Posts tagged: Conservation

Historic Hong Kong

By , 12 July 2011 9:28 am

Hong Kong under water (Y30383A/7)

Six spectacular photographic panoramas of Hong Kong, taken c. 1900, were recently painstakingly conserved by Nicholas Burnett and colleagues at Museum Conservation Services at Duxford, along with one panorama of Macau, one of Canton, and one of Medicine Hat, Alberta, taken in 1913.

The panoramas form part of the Royal Commonwealth Society Library’s impressive  photographic collection.

Unfortunately, the rolled panoramas had been stored in London in conditions which were too dry and had become brittle, so that it was impossible to unroll them without causing permanent damage.  Cracks had formed along creases, the ends  most exposed to the elements had become dirty and small sections of photograph had been lost.  Early tears had been mended by sellotape, which had become acidic and degraded the photographic paper and there were also some small signs of insect damage.

The conservation process was a slow one, taking 21 months, as the rolled panoramas were first placed in a humidity chamber for periods varying from  approximately half and hour to a few hours to relax the paper, before they could be unrolled and then slowly flattened between sheets of blotting paper under light weight for a period of months.  Cleaning came next, including washing.  In the gallery below you can see the panoramas of Hong Kong and Medicine Hat each submerged in a tank, and that of Medicine Hat carefully being conserved.  (Click on the images to enlarge them).  Finally eight of the panoramas were enclosed in inert, clear polyester sleeves and backed with acid-free card  before being returned to Cambridge University Library where they are now stored flat in a plan chest.  The largest panorama, that of Medicine Hat, measuring just over two metres in length, was too large to store in the plan chest, so was very carefully and loosely rolled, and wrapped in acid-free fabric to keep dust out.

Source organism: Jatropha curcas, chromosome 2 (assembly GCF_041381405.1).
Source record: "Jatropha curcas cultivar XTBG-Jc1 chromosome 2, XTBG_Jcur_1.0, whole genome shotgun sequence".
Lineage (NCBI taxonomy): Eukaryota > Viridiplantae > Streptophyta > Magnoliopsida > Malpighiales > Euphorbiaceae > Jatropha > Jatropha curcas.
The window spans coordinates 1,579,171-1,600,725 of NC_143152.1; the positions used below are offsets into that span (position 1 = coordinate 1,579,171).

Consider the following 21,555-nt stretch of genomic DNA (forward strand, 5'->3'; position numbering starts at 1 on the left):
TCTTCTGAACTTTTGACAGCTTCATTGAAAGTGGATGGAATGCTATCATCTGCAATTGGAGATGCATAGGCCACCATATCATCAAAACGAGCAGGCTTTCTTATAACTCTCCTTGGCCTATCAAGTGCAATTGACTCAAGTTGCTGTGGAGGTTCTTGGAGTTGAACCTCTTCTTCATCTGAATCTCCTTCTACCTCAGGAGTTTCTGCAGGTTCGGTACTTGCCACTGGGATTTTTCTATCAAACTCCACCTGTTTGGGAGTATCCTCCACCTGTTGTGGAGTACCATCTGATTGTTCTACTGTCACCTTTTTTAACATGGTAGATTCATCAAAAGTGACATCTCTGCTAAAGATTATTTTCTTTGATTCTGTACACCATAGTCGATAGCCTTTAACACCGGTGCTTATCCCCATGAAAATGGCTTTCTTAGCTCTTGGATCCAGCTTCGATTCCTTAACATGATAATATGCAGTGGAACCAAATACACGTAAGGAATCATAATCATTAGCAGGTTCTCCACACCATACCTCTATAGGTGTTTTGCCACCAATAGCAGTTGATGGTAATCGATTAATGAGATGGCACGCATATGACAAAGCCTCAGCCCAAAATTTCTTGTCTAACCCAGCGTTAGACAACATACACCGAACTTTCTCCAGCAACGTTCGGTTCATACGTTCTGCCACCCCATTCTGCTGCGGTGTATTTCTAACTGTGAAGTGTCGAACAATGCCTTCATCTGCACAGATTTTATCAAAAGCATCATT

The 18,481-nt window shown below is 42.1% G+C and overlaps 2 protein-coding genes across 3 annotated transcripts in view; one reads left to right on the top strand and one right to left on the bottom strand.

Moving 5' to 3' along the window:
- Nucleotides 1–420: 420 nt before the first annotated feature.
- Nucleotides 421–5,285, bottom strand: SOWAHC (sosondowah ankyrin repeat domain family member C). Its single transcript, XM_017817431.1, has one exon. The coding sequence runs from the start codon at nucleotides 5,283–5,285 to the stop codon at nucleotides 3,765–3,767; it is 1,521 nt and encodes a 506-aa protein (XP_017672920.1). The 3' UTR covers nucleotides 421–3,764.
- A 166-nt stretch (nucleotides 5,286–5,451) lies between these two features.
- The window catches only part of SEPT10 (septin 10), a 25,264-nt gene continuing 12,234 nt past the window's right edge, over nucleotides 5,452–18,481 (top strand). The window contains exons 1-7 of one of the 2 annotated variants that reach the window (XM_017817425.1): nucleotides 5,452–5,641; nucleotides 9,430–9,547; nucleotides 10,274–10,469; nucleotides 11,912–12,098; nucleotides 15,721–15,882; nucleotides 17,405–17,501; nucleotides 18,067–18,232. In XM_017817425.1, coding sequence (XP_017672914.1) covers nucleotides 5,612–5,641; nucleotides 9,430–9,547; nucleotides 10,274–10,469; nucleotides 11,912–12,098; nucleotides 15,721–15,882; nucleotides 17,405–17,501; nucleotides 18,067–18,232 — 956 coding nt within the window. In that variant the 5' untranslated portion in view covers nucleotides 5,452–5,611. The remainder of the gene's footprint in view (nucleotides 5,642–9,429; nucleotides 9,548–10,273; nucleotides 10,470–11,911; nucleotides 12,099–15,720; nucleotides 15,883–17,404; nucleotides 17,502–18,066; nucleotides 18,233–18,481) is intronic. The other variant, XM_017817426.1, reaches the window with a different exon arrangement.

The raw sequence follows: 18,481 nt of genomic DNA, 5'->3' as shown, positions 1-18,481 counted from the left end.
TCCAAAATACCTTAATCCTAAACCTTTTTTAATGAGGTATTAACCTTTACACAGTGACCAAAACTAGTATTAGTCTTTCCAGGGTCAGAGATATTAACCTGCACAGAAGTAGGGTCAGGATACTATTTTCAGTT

The conserved panoramas may now be viewed in the Library’s Manuscript Room by appointment.  Please contact the RCS librarian to arrange viewing.